Rotary Dial Telephones

Tuesday, June 18, 2013

Technology has advanced at such a rapid rate, and in one such example, telephonic communication.  The device we use to communicate each other with, has changed shape, size and structure in a relatively short time frame.

Rotary dial telephones (which are now considered 'vintage') were the norm in my childhood, crackly telephone lines were common, and forget 'smart phones', mobile phones were non existent.

In a few short decades, with the recent introduction of internet (VoIP) calls, and the ability to obtain a SIM card for a mobile phone for as little as $2, is it any wonder that the home telephone line is becoming obsolete?

I had a conversation with a friend of mine recently that has obtained a home telephone line for her new home, she mentioned she'd like to get a rotary dial phone for it.  I had to break it to her that the times I have found rotary dial telephones on thrifty escapades, which is a rarity, they have not come at a thrifty price. Despite the downturn in home telephone lines, it appears the chunky dial rotary is in demand, more-so for a decorative piece than to be used to talk with.

I've searched for a few rotary dial telephones on the usual second-hand trading websites, and find prices range from $25 to well over $300 depending on the style and era.

Some fine examples of dial telephones in all their rotary glory:

Rotary Dial Blue Telephone

Rotary Dial Two-tone blue Telephone


Vintage 1969 Yellow Rotary Dial Telephone

Vintage 1969 Western Electric Yellow Rotary Dial Desk Telephone
:: 4Good4Good ::


Cherry Red Rotary Dial Telephone

Vintage Red Rotary Dial Telephone Bright Cherry Red ITT Retro 1970s Cool


 Vintage Chocolate Brown Donut Rotary Dial Telephone

WORKS--Vintage Brown Chocolate Donut Rotary Dial Phone
:: Kissiana ::

Interestingly, it appears some rotary dial telephones have also experienced somewhat of an upcycle manifestation too:

Vintage Rotary Telephone Lamp

Upcycled Vintage Beige Rotary Telephone Lamp


Amazonia Glitzed Upcycled Rotary Telephone (working)

Unique Amazonia Floral Glitzed Upcycled Vintage Rotary Phone FULLY WORKING



Josephine Baker Glitzed Rotary Dial Telephone (working)

Unique Josephine Baker Glitzed Upcycled Vintage Rotary Phone FULLY WORKING


Readers, do you recall using the rotary dial telephone prior to the existence of mobile phones?   Do you embrace the use of a rotary dial telephone as a decorative piece?   Have you had success in finding a rotary dial telephone during your thrift store or opportunity shop travels?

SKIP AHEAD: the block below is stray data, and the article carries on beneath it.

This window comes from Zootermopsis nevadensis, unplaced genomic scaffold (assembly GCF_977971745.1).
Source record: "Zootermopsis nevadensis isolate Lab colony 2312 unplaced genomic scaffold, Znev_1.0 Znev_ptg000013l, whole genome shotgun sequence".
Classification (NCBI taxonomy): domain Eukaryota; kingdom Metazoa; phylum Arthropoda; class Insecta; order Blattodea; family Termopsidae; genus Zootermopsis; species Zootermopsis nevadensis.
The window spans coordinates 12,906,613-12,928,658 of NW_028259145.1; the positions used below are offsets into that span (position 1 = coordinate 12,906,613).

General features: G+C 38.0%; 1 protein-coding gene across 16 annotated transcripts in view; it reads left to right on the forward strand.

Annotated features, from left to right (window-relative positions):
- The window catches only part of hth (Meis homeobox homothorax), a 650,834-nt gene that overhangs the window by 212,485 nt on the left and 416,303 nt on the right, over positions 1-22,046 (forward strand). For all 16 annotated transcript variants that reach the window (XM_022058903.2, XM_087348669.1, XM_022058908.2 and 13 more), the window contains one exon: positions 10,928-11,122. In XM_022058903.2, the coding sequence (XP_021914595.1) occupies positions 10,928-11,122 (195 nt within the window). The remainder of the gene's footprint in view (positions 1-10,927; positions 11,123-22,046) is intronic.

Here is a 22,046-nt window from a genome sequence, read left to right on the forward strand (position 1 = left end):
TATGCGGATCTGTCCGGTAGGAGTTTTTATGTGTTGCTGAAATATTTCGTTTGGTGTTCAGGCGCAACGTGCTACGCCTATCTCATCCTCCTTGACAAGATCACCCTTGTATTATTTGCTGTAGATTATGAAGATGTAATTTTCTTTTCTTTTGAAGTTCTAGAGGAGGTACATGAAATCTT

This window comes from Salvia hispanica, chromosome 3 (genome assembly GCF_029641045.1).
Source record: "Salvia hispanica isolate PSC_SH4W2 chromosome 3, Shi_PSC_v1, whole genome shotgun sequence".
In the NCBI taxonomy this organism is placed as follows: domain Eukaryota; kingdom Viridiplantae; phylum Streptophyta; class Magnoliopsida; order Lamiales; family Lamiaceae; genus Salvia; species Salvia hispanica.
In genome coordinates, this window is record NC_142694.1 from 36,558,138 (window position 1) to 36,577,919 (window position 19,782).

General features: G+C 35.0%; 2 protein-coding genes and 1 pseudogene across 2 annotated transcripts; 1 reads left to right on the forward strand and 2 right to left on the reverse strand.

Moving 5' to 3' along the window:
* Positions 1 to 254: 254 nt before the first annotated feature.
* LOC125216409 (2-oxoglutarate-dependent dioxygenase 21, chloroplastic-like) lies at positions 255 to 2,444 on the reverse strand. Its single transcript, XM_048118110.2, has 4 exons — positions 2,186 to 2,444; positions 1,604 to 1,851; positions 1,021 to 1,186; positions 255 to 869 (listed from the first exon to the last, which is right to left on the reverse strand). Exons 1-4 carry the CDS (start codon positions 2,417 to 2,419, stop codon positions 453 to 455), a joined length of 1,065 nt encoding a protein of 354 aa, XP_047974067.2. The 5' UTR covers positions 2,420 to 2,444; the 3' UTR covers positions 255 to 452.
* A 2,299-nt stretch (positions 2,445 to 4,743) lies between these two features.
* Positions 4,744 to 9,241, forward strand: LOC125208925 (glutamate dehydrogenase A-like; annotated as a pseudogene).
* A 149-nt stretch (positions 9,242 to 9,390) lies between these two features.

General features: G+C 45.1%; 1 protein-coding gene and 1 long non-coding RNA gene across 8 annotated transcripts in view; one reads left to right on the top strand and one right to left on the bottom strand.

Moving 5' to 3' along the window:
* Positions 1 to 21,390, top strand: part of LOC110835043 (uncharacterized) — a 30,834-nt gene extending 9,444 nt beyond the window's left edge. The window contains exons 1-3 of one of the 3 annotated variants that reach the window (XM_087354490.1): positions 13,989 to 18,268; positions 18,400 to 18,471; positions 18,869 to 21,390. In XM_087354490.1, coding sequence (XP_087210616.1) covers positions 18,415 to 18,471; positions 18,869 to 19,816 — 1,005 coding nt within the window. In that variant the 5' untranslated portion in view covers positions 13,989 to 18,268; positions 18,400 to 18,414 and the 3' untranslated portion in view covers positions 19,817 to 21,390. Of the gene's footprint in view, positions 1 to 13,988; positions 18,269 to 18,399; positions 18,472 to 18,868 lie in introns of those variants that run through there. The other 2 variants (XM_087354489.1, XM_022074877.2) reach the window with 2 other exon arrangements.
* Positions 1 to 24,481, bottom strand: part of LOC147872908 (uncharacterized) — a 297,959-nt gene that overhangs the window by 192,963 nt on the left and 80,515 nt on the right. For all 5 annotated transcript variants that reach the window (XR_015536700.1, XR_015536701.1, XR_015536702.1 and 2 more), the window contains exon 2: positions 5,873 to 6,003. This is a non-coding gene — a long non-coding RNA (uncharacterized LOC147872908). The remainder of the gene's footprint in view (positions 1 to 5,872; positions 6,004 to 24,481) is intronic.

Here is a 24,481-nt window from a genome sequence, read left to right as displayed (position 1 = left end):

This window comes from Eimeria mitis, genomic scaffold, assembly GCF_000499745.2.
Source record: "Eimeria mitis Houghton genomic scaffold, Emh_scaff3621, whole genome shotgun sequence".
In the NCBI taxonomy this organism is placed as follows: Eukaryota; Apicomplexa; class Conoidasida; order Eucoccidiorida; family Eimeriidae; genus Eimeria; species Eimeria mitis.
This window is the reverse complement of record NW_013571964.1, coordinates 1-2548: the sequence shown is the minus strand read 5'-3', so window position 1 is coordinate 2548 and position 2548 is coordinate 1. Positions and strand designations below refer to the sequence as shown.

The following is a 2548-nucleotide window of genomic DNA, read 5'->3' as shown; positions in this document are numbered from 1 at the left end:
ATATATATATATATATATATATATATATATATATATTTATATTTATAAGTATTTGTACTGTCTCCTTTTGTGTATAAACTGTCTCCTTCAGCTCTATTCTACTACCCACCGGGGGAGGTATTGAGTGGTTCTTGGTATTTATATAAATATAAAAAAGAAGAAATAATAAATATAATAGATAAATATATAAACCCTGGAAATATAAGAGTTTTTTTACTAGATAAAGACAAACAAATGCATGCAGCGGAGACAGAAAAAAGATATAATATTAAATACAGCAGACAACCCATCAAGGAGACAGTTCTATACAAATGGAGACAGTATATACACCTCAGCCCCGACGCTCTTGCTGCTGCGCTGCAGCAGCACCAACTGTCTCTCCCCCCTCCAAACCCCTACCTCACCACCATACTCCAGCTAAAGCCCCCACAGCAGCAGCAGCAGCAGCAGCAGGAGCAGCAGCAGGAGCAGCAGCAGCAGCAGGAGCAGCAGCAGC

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12 comments:

Lisa :) said...

Oh, my, yes. Our phone company doesn't support "rotary" phone service anymore. My kids don't know what "dial the number" means. And I laugh at the ringing bell ringtones on cell phones. Aah, it's good to be over 50.

Bron said...

Oh my hubby bought one home from work a few months ago...the kids have loved checking it out and yes it will take pride of place somewhere in our home..too many memories to let it go. x

Patti @ NotDeadYet Style said...

wow, what memories! I love the phone-as-lamp.

Vix said...

Our house phones are all rotary dial telephones. They pop up quite regularly at car boot sales in the UK and rarely cost more than a few quid.

Iliska Dreams said...

I am almost 45, rotary dials where the norm. Now I have a Cherry Red that Jarvis loves to dial and to chat into. Which is odd as he would have never seen us do it. Not sure if it works as our house does not have a land line.

Style Eyes said...

We used to have a rotary dial phone when I was a little girl. The ring was so loud I used to almost jump out of my skin. I love the floral one, it is fab. Would they work now with the new types of phone lines we have though?

Indigo Violet said...

When I was a child (in the sixties) our phone number was 3 digits and our phone was a huge wooden box attached to the wall. You picked up the handpiece, said "working" to check if any of the neighbours were on the party line, and told the operator what number you wanted.

Mezzy M said...

We have potable hands free phones at home. It is annoying as they are never in their cradle which means you can never find then when the phone is ringing. Oh what bliss it would be to have a "never going anywhere" rotary phone.

Frugal Down Under said...

With more and more numbers going through press 1 for.. press 2 for ... press 3 for .... I find the rotary is an issue.

I need a new landline but I'm looking for a plug in the wall type (not cordless) and well I'm having issues even finding that now as the "new stuff" shops don't sell them.

Erica Louise said...

Interesting comments here, seems that Vix can source rotary phones at a reasonable price in the UK.

Frugal Down Under - hadn't thought about the options of pressing 1, 2 etc, would make for a very lengthy phone call.

Janet Camilleri said...

I still remember our first phone number in Brisbane in the seventies - 63 55 24. Just six digits!!! And yes, it was a rotary dial phone in mustard.

Laura said...

I remember these from when I was a kid! It was so exciting to call a friend and watch the dial whirl round. We had a mustard one, too.

I don't even have a home phone now... And my parents now have a device that is rather like an iPad that acts as the mothership of their home phones, and several other cordless ones throughout the house.

How things change.

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